The term "gun control", referring to initiatives designed to restrict unfettered access to guns for all people, is unusual as a word that both liberals and conservatives use - albeit with very different feeling. Also note that "gun control" and "gun rights" are not synonyms but mean very different things to different people.
For advocates of gun control, "gun control" connotes an effort to create a greater level of accountability and regulation when it comes to firearms. They have supported a range of efforts under the gun control banner, from background checks and waiting periods to bans on assault rifles and certain other weapons.
Opponents of gun control use the term pejoratively. In their view, it connotes a threat to individual freedom, a contravention of the Second Amendment, and an inevitable slippery slope towards the restriction of public ability to bear arms. Gun activists point to the difficulty of purchasing and owning guns in traditionally progressive cities and states as evidence that these rights have already been restricted. Dialogue efforts around gun rights and gun control have shown success. Pioneers in this effort include Anne Batzer and the Public Conversations Project.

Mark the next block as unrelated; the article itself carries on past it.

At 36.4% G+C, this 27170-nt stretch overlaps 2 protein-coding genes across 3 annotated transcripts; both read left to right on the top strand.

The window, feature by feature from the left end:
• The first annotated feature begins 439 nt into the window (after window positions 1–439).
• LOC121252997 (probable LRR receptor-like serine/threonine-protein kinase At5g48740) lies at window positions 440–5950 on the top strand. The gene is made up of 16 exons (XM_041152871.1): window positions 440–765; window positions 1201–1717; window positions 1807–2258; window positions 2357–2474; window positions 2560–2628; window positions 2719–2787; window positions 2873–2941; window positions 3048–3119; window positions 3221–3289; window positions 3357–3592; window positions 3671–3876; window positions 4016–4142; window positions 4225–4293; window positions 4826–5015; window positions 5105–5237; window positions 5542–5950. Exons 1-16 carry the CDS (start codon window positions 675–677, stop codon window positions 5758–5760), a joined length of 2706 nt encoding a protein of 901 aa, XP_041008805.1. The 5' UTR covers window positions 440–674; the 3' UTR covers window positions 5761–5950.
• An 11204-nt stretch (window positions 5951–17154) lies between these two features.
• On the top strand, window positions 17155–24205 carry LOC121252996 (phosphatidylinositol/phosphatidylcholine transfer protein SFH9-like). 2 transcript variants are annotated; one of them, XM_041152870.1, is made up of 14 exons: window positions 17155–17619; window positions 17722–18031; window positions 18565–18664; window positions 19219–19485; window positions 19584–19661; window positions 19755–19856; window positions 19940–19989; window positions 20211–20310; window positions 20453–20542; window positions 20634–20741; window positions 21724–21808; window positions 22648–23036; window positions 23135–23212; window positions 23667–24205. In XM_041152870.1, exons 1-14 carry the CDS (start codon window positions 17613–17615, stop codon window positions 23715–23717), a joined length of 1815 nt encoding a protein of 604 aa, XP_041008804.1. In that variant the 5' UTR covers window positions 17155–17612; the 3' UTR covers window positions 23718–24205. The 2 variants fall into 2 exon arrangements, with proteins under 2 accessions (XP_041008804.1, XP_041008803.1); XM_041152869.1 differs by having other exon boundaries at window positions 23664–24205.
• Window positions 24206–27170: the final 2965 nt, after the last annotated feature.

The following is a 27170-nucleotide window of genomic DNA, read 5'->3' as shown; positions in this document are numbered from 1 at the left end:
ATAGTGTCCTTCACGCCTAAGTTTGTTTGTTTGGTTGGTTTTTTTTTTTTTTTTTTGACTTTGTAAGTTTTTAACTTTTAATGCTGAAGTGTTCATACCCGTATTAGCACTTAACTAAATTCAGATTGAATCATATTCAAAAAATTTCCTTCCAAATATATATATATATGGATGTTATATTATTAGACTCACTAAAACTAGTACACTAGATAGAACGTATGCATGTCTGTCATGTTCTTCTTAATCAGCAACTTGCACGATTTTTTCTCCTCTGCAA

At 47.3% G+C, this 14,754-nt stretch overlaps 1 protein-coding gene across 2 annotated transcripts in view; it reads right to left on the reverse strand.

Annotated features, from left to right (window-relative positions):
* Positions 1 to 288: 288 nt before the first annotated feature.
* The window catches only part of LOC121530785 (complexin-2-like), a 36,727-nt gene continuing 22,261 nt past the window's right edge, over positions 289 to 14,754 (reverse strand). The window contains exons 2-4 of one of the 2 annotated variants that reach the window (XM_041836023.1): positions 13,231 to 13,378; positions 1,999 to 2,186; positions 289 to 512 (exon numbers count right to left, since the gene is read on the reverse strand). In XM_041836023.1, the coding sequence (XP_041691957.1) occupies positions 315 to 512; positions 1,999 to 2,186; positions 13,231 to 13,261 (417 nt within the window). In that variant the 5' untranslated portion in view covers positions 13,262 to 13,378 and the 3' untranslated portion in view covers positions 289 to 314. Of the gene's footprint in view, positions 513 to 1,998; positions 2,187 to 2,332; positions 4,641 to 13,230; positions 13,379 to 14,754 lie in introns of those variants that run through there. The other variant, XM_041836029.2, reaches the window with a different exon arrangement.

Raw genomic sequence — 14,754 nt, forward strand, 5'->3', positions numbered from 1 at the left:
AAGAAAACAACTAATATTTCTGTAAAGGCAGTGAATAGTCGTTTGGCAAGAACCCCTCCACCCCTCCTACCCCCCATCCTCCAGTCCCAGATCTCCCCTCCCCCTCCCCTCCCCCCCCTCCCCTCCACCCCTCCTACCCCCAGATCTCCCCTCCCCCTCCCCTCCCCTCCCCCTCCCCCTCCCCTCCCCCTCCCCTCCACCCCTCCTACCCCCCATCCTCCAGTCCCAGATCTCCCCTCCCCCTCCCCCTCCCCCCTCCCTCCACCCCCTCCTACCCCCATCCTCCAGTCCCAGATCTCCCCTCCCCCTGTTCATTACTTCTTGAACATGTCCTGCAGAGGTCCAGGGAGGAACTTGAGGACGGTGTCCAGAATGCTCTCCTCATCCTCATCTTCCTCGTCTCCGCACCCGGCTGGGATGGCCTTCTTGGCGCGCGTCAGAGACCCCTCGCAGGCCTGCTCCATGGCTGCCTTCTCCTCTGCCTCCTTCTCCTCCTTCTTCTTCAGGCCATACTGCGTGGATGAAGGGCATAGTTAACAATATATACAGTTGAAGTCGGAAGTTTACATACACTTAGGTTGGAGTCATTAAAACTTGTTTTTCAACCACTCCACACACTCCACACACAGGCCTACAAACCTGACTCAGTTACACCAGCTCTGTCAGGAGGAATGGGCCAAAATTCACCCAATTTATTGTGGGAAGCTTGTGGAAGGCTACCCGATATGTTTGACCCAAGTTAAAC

QUESTIONS TO PLAY WITH:
-If you think of yourself as being against gun control, is there any place you would set a limit on the private ownership of weapons? Do private citizens have the right to nuclear weapons? tanks? missiles? machine guns? Where would you draw the line?
-If you think of yourself as being for gun control, where do you draw the line? At handguns? rifles? semi-automatics?
-Where, when, and to whom do you think guns should be available?